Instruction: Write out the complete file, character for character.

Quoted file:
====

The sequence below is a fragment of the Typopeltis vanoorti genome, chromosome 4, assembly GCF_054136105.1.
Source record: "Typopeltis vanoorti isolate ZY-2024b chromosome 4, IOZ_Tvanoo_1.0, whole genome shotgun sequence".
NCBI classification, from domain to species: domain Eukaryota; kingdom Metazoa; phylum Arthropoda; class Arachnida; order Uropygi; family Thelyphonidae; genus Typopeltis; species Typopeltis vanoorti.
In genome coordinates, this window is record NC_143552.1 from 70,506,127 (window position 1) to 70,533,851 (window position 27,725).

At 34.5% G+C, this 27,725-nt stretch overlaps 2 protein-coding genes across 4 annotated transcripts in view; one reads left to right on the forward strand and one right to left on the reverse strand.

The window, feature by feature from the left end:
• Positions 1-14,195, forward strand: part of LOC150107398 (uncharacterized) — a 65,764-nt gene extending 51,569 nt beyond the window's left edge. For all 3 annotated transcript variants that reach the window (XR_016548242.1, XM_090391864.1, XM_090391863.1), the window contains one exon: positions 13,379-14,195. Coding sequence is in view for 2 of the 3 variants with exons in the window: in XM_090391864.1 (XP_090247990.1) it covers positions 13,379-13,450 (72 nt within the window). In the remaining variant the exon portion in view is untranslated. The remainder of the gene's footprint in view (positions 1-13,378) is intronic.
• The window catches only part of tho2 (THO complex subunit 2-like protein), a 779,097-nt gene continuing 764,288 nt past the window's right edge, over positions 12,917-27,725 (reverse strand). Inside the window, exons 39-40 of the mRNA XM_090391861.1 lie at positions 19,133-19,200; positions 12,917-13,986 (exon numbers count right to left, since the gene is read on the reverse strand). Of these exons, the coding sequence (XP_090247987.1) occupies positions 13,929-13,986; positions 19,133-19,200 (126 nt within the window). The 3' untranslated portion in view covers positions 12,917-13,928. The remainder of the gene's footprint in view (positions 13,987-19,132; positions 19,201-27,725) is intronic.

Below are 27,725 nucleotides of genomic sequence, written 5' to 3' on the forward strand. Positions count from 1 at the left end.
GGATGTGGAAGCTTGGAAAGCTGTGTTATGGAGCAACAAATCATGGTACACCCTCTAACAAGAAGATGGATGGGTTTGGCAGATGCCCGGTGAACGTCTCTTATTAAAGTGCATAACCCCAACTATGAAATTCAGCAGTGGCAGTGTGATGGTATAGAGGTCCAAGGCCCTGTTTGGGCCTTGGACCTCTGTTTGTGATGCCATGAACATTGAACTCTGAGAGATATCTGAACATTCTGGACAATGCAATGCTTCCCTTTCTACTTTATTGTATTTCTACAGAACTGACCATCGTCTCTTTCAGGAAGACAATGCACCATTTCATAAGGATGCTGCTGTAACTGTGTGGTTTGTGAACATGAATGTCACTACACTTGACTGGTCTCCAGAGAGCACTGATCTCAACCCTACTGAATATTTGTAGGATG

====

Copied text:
The sequence below is a fragment of the Typopeltis vanoorti genome, chromosome 4, assembly GCF_054136105.1.
Source record: "Typopeltis vanoorti isolate ZY-2024b chromosome 4, IOZ_Tvanoo_1.0, whole genome shotgun sequence".
NCBI classification, from domain to species: domain Eukaryota; kingdom Metazoa; phylum Arthropoda; class Arachnida; order Uropygi; family Thelyphonidae; genus Typopeltis; species Typopeltis vanoorti.
In genome coordinates, this window is record NC_143552.1 from 70,506,127 (window position 1) to 70,533,851 (window position 27,725).

At 34.5% G+C, this 27,725-nt stretch overlaps 2 protein-coding genes across 4 annotated transcripts in view; one reads left to right on the forward strand and one right to left on the reverse strand.

The window, feature by feature from the left end:
• Positions 1-14,195, forward strand: part of LOC150107398 (uncharacterized) — a 65,764-nt gene extending 51,569 nt beyond the window's left edge. For all 3 annotated transcript variants that reach the window (XR_016548242.1, XM_090391864.1, XM_090391863.1), the window contains one exon: positions 13,379-14,195. Coding sequence is in view for 2 of the 3 variants with exons in the window: in XM_090391864.1 (XP_090247990.1) it covers positions 13,379-13,450 (72 nt within the window). In the remaining variant the exon portion in view is untranslated. The remainder of the gene's footprint in view (positions 1-13,378) is intronic.
• The window catches only part of tho2 (THO complex subunit 2-like protein), a 779,097-nt gene continuing 764,288 nt past the window's right edge, over positions 12,917-27,725 (reverse strand). Inside the window, exons 39-40 of the mRNA XM_090391861.1 lie at positions 19,133-19,200; positions 12,917-13,986 (exon numbers count right to left, since the gene is read on the reverse strand). Of these exons, the coding sequence (XP_090247987.1) occupies positions 13,929-13,986; positions 19,133-19,200 (126 nt within the window). The 3' untranslated portion in view covers positions 12,917-13,928. The remainder of the gene's footprint in view (positions 13,987-19,132; positions 19,201-27,725) is intronic.

Below are 27,725 nucleotides of genomic sequence, written 5' to 3' on the forward strand. Positions count from 1 at the left end.
GGATGTGGAAGCTTGGAAAGCTGTGTTATGGAGCAACAAATCATGGTACACCCTCTAACAAGAAGATGGATGGGTTTGGCAGATGCCCGGTGAACGTCTCTTATTAAAGTGCATAACCCCAACTATGAAATTCAGCAGTGGCAGTGTGATGGTATAGAGGTCCAAGGCCCTGTTTGGGCCTTGGACCTCTGTTTGTGATGCCATGAACATTGAACTCTGAGAGATATCTGAACATTCTGGACAATGCAATGCTTCCCTTTCTACTTTATTGTATTTCTACAGAACTGACCATCGTCTCTTTCAGGAAGACAATGCACCATTTCATAAGGATGCTGCTGTAACTGTGTGGTTTGTGAACATGAATGTCACTACACTTGACTGGTCTCCAGAGAGCACTGATCTCAACCCTACTGAATATTTGTAGGATG